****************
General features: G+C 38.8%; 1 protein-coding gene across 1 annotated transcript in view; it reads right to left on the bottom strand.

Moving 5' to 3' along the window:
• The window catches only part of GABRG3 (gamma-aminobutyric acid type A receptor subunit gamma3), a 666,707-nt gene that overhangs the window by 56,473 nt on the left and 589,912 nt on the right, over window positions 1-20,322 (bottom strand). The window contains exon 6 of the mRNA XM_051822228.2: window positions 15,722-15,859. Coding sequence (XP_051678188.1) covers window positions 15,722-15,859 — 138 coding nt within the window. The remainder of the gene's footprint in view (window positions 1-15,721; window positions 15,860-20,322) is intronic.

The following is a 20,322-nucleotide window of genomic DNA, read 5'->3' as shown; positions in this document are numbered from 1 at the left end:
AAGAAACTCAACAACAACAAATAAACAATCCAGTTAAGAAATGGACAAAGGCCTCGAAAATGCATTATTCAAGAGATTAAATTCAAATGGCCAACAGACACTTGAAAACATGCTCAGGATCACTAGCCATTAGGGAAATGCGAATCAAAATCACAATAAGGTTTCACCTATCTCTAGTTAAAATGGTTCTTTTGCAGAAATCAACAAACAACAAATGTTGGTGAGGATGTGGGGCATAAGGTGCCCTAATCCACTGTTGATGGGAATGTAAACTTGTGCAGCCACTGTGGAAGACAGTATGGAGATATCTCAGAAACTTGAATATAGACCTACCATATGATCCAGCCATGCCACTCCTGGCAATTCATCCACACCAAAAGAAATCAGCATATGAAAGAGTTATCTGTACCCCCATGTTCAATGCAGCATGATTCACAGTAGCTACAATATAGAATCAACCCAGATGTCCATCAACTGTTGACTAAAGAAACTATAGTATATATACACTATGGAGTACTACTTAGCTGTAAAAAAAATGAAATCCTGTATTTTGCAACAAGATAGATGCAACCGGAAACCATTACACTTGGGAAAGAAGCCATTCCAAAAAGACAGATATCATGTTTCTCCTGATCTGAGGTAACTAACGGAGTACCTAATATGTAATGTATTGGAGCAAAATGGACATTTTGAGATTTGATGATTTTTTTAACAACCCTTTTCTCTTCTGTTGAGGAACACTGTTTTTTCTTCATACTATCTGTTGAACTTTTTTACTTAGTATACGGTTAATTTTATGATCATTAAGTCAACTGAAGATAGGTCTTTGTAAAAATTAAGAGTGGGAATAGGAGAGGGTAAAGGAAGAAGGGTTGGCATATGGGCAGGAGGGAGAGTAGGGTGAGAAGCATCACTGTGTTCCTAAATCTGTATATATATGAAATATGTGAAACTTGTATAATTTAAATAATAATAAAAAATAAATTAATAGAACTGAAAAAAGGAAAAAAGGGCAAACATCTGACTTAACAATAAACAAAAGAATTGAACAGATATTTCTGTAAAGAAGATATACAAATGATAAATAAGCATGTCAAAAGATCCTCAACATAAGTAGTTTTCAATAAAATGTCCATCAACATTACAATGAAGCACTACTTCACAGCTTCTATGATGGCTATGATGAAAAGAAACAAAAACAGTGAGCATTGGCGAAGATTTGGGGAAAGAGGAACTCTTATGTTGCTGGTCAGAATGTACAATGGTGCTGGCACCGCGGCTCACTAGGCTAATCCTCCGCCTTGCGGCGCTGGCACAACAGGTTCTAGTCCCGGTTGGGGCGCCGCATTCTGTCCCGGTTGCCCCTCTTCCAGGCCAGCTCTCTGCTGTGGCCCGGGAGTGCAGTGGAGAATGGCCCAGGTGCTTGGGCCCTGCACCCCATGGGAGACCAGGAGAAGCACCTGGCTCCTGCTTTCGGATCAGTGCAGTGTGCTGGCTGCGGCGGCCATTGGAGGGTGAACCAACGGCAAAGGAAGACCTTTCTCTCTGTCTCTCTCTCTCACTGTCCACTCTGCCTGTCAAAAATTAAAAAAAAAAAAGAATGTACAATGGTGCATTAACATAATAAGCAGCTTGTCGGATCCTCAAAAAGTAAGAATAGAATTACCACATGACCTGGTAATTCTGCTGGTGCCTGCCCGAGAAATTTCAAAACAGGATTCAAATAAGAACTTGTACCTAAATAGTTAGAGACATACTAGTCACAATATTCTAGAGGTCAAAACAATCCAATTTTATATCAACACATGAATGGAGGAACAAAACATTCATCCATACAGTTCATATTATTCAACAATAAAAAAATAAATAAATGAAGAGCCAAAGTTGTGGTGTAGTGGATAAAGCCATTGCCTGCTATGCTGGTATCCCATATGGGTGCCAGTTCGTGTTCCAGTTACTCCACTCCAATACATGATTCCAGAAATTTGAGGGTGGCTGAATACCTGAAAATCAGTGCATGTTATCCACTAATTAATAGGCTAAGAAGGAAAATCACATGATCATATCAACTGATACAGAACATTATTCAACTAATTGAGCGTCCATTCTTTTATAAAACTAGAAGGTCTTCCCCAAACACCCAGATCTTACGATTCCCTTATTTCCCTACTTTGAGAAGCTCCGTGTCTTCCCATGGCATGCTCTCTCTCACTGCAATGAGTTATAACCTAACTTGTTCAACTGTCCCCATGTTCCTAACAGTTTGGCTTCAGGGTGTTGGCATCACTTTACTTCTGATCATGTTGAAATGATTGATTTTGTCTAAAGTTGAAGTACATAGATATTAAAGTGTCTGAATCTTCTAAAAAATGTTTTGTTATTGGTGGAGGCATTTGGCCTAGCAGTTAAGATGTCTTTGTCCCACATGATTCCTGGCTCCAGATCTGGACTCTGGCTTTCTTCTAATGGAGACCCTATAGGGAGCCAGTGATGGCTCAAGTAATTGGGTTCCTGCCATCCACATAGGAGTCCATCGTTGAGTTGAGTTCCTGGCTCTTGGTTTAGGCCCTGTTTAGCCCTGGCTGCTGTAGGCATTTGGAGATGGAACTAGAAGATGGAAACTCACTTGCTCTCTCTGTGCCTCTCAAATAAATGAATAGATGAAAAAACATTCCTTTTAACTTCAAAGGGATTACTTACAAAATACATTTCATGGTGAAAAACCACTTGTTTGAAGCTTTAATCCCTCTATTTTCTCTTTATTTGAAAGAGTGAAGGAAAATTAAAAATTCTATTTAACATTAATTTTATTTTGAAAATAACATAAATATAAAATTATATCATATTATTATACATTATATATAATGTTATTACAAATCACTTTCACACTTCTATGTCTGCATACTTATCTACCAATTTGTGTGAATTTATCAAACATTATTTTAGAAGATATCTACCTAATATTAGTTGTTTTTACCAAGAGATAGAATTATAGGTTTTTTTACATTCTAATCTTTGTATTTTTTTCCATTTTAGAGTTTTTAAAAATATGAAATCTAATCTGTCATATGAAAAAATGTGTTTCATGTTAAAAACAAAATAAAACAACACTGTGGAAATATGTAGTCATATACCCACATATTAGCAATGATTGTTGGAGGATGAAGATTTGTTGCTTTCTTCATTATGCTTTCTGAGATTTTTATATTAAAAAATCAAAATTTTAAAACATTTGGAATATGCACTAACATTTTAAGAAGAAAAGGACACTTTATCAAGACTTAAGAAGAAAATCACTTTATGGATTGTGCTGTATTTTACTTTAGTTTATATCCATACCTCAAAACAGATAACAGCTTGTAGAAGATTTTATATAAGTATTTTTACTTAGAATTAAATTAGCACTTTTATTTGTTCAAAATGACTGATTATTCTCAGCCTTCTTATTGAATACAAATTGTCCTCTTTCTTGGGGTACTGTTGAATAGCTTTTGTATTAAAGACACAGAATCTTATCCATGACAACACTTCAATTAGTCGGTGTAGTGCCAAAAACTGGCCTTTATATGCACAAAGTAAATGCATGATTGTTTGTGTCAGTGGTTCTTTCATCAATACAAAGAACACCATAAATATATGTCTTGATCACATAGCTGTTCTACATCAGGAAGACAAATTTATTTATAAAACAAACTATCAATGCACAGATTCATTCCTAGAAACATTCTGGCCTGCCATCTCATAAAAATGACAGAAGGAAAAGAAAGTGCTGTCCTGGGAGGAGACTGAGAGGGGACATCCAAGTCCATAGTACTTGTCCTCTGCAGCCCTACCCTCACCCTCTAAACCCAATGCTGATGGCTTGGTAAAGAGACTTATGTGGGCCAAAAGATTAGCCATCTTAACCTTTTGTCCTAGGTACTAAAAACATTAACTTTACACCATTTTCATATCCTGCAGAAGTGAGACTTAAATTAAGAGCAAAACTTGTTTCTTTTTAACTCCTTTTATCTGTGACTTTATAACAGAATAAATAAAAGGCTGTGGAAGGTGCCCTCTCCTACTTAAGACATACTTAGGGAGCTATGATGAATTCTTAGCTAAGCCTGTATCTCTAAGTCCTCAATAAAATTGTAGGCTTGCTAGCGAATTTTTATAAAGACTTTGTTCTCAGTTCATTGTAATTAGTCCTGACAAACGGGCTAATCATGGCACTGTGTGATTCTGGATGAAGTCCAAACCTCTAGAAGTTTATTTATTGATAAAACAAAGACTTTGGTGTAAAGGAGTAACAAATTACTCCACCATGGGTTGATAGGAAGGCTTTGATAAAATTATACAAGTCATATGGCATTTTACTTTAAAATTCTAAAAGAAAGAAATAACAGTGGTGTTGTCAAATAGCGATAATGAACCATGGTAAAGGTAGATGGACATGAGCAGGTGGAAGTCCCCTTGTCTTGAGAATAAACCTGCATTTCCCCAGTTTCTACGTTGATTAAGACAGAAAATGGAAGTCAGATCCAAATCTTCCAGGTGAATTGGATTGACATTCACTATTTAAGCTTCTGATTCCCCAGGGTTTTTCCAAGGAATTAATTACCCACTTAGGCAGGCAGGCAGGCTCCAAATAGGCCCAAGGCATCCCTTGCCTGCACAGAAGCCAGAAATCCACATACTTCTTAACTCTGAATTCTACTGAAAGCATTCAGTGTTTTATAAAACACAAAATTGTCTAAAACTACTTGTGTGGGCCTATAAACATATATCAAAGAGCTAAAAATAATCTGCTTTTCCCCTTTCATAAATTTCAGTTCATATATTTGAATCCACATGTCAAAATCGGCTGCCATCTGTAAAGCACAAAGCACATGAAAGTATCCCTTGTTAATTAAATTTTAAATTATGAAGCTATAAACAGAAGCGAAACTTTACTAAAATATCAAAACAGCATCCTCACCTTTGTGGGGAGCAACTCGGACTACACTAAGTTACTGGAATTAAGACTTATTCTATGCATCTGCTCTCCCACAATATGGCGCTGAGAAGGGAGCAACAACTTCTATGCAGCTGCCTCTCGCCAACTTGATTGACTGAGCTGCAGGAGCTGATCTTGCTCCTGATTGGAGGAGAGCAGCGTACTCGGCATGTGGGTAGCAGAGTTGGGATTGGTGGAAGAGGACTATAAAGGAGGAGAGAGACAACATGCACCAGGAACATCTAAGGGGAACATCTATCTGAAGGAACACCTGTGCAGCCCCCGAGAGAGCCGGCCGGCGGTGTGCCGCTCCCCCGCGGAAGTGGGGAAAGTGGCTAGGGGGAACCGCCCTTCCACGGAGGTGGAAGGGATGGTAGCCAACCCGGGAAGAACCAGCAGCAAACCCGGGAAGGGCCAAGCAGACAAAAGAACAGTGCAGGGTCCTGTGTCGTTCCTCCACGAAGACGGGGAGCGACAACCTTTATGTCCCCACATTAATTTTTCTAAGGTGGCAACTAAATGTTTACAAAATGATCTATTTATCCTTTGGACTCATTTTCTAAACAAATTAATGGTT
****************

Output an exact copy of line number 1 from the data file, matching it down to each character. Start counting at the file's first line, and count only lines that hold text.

General features: G+C 38.8%; 1 protein-coding gene across 1 annotated transcript in view; it reads right to left on the bottom strand.